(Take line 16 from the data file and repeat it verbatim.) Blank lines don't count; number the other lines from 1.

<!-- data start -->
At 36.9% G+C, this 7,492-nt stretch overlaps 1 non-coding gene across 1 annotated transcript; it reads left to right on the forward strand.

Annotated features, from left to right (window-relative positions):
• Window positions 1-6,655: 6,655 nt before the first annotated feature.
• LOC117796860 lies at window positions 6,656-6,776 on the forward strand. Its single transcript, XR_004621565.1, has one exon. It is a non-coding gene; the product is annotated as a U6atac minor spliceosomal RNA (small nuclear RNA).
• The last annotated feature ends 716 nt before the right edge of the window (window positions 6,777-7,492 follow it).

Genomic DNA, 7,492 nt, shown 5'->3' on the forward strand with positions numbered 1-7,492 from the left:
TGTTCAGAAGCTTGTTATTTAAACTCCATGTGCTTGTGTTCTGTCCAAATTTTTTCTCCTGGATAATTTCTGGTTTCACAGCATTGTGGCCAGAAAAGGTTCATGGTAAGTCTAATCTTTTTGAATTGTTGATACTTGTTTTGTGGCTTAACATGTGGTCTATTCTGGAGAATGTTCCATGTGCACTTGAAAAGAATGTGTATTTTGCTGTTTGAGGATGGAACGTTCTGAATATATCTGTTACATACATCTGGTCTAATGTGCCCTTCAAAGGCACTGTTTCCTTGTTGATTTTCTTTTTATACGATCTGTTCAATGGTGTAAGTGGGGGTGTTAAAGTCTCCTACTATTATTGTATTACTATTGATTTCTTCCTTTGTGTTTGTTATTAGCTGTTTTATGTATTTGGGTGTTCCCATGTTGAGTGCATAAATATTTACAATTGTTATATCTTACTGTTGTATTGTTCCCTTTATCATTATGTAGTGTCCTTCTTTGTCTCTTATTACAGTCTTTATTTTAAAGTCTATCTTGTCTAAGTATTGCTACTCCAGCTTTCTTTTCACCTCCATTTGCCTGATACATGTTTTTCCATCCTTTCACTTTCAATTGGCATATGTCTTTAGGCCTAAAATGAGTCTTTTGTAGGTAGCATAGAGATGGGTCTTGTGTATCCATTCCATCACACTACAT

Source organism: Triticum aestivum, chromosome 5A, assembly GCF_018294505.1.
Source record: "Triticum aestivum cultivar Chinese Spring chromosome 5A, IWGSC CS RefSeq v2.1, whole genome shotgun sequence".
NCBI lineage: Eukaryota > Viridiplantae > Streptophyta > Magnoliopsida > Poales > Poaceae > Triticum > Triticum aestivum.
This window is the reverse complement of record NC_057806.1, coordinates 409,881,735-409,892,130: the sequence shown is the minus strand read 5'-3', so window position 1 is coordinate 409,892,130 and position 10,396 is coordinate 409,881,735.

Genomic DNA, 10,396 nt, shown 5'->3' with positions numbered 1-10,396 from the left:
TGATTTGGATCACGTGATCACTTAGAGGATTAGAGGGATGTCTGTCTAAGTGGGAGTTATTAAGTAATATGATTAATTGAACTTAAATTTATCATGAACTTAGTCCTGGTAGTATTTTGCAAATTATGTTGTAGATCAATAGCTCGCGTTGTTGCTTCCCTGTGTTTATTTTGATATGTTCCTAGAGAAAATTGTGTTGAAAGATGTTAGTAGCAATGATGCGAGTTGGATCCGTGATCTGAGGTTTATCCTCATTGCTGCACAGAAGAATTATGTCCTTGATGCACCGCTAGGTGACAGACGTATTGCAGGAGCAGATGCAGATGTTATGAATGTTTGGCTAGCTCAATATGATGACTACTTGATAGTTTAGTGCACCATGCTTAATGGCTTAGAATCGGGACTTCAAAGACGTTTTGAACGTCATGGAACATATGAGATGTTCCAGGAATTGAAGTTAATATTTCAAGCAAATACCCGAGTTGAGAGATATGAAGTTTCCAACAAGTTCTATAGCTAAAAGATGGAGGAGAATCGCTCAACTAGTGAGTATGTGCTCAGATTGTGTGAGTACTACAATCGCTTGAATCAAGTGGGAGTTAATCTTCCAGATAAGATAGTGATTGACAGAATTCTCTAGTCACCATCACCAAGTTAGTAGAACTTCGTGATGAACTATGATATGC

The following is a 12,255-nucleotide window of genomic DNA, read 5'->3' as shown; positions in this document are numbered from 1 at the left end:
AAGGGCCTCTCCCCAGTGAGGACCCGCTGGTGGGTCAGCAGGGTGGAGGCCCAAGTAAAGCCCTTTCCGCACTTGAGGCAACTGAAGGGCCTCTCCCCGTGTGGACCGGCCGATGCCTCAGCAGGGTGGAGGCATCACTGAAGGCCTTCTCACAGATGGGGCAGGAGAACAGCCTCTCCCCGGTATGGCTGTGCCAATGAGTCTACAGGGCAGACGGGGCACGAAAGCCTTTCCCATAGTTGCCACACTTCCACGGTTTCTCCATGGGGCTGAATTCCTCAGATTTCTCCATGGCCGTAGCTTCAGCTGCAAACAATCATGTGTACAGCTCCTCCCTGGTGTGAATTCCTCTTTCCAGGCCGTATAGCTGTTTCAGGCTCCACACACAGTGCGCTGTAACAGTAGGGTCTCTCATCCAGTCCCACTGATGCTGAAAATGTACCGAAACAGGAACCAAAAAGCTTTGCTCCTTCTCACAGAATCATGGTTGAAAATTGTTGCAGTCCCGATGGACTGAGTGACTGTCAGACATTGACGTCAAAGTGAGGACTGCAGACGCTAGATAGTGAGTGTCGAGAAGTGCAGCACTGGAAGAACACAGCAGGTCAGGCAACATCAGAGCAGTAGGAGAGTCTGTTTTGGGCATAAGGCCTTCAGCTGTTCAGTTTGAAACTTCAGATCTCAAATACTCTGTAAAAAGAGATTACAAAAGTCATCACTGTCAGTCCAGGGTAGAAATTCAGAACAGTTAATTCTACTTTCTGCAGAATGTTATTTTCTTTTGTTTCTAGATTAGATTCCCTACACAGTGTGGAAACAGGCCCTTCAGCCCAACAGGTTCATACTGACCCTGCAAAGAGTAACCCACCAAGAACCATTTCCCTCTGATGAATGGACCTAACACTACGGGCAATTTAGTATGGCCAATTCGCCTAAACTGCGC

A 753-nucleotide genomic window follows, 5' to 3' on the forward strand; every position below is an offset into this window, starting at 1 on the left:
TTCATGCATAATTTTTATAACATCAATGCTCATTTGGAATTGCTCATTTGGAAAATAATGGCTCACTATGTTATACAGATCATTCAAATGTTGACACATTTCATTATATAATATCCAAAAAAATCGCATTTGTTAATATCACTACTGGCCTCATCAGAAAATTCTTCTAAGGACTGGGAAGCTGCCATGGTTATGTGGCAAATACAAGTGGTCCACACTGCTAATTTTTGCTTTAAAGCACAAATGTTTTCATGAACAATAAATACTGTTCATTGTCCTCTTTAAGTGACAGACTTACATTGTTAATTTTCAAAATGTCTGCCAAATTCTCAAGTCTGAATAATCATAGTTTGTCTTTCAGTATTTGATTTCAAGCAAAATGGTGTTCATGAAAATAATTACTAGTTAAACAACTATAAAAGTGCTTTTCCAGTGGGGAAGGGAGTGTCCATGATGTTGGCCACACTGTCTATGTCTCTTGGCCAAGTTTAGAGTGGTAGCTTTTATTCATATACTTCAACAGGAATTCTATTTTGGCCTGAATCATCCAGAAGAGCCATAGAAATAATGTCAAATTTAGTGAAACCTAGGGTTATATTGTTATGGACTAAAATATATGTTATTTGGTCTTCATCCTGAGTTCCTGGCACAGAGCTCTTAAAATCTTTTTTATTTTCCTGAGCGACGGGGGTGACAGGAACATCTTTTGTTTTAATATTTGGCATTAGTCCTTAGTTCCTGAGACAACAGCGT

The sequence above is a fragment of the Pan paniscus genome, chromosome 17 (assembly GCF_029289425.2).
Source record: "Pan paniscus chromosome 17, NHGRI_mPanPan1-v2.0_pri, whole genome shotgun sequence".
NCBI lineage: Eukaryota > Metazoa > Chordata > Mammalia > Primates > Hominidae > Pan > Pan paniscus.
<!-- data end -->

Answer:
A 753-nucleotide genomic window follows, 5' to 3' on the forward strand; every position below is an offset into this window, starting at 1 on the left: